12. I posted a long time ago that Keller was living off oysters and pearls and the salmon cones and the dessert coffee and donuts. Making tiny dishes and being a proponent and champion of sous-vide "cooking" perhaps has cut him down to size. A few people I know who are dining maniacs have given up on the French Laundry.

  13. Tipping extra is often aposteriori. I often do it in a place (town or city or restaurant) I will never return to. A bribe is conditioned on someone doing something in the future. I admit, though, that doing it in the neighborhood to establish on-going extras down the road could be construed as a bribe.

  14. I beg to differ about Ciau dei Tornavento. I go there almost every year in the fall. I have a cute waitress (Evelyn?) who treats me right; let's me smell a bunch of truffles and helps me choose a great bottle of wine. There are several dishes I order that are meant for truffles. Yes, the carne cruda, the egg and cheese dish "Trufalao" served in the wood box, and the gnocchi come to mind, not to mention the vanilla ice cream covered with truffles Last year we had a partridge that was not only rare to come across, but sublime. They take their cheese seriously, too, as you say. I like the Fascisti architecture, the spaciousness of the room and the distance between the tables and the view over the Barbaresco vineyards.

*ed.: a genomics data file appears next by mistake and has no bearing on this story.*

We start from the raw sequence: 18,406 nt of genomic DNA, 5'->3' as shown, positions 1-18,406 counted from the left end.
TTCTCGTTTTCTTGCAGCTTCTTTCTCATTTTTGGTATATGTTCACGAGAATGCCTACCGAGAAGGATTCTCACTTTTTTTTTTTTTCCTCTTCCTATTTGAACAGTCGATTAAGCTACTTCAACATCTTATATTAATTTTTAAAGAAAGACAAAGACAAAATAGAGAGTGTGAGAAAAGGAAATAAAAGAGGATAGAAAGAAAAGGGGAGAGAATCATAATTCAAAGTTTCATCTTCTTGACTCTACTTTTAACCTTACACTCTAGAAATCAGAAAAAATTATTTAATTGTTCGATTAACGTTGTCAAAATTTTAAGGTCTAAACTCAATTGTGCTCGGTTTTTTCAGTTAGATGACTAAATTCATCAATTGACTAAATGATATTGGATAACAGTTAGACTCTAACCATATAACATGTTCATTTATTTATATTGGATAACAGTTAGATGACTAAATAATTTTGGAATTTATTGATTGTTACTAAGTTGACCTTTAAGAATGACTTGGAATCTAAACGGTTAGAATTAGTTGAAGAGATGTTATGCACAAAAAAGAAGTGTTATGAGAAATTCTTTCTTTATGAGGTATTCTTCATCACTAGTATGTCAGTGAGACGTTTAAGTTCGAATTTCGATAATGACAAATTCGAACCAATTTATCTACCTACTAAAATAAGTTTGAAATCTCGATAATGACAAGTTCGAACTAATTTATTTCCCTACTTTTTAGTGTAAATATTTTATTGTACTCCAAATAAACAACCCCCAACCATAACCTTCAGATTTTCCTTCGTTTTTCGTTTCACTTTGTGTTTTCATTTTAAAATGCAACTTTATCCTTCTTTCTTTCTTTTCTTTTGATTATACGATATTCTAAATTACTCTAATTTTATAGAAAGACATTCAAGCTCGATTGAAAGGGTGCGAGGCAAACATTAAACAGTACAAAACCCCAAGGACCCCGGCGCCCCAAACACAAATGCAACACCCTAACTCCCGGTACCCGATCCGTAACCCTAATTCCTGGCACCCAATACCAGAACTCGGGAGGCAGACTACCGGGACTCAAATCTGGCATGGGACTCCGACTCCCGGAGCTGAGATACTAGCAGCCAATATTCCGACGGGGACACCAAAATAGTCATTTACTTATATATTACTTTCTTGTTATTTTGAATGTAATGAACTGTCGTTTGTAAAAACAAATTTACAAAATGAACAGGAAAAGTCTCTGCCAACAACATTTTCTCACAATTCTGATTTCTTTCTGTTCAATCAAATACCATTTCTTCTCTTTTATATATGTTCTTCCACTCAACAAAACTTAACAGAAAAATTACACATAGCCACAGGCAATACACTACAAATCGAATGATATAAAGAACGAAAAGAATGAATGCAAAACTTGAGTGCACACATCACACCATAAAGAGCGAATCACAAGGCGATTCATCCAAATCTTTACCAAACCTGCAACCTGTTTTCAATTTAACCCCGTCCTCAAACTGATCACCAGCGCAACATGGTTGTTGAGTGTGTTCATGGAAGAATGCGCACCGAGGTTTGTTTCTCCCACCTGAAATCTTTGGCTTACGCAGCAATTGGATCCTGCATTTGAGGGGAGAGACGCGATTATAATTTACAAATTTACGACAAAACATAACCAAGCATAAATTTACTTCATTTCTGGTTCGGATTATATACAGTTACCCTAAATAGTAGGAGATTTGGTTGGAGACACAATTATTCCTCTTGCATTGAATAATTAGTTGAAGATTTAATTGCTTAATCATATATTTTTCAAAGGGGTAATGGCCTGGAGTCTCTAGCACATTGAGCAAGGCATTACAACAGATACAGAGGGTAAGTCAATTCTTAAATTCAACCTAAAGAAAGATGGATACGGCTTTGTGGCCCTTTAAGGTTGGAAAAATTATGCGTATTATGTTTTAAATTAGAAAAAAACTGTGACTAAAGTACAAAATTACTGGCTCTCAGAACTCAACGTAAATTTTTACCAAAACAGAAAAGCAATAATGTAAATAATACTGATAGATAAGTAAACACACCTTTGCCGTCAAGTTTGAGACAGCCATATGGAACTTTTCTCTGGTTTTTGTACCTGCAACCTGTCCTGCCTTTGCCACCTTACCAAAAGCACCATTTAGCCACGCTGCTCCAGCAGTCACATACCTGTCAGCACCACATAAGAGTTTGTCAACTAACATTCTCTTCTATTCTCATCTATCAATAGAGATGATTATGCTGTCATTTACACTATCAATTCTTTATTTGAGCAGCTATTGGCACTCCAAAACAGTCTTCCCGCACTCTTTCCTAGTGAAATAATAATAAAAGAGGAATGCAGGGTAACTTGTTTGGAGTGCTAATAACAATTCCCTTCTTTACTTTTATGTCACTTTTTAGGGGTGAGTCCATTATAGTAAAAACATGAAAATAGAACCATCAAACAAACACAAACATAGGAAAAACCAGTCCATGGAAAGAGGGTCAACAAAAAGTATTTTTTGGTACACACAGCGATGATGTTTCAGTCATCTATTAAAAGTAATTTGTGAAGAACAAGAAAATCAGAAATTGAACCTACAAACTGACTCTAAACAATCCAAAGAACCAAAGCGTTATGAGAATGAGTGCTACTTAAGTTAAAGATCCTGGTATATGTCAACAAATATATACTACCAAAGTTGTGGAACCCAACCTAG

I always go late in the truffle season-late November or early December. Not only do prices go down after the Alba Truffle Fair, but as it takes five weeks from germinating to collecting, the truffles are at their peak and not influenced, as was the case this year, but the dry, hot summer. I'm glad you got good-tasting truffles as the renown Allende on Chowhound got word that this year's crop so far has been unplentiful and so-so. I should go back to Il Centro. We liked it a lot in its early days. Da Bardon seems to be a go-to place according to a few Chowhounders.

  15. I went to Daniel's a couple of weeks ago with my Brooklyn pal. At dinner the other night, we tried to describe to my wife what Daniel's enterprise was like. We landed on "idiosyncratic", "highly-personal", that Daniel was likely an auto-didact, which explained the seeming lack of influences of other cooks on his creations. In a food universe where new restaurants offer food that tries to hew to a certain line (plurality being ersatz Italian), Meckelburg's is a highly-welcome restaurant in a city that otherwise lacks this restaurant's qualities. When you sit at the bar, you immediately feel like a regular--that this is your place--in an atmosphere that seemed to me like a throwback to the 1950s. There's a generosity and complete lack of pretense that make me wish I didn't live an hour's distance away by public transport or a $40. Uber ride. Although it bears little, if any, comparison to Komi in DC, I got that similar vibe that I was in an establishment with immense personality and one-of-a kind-ness since when I was in DC four years ago. Add to that the grocery store section redolent with unusual and off-beat products, and you've got double the serendipity.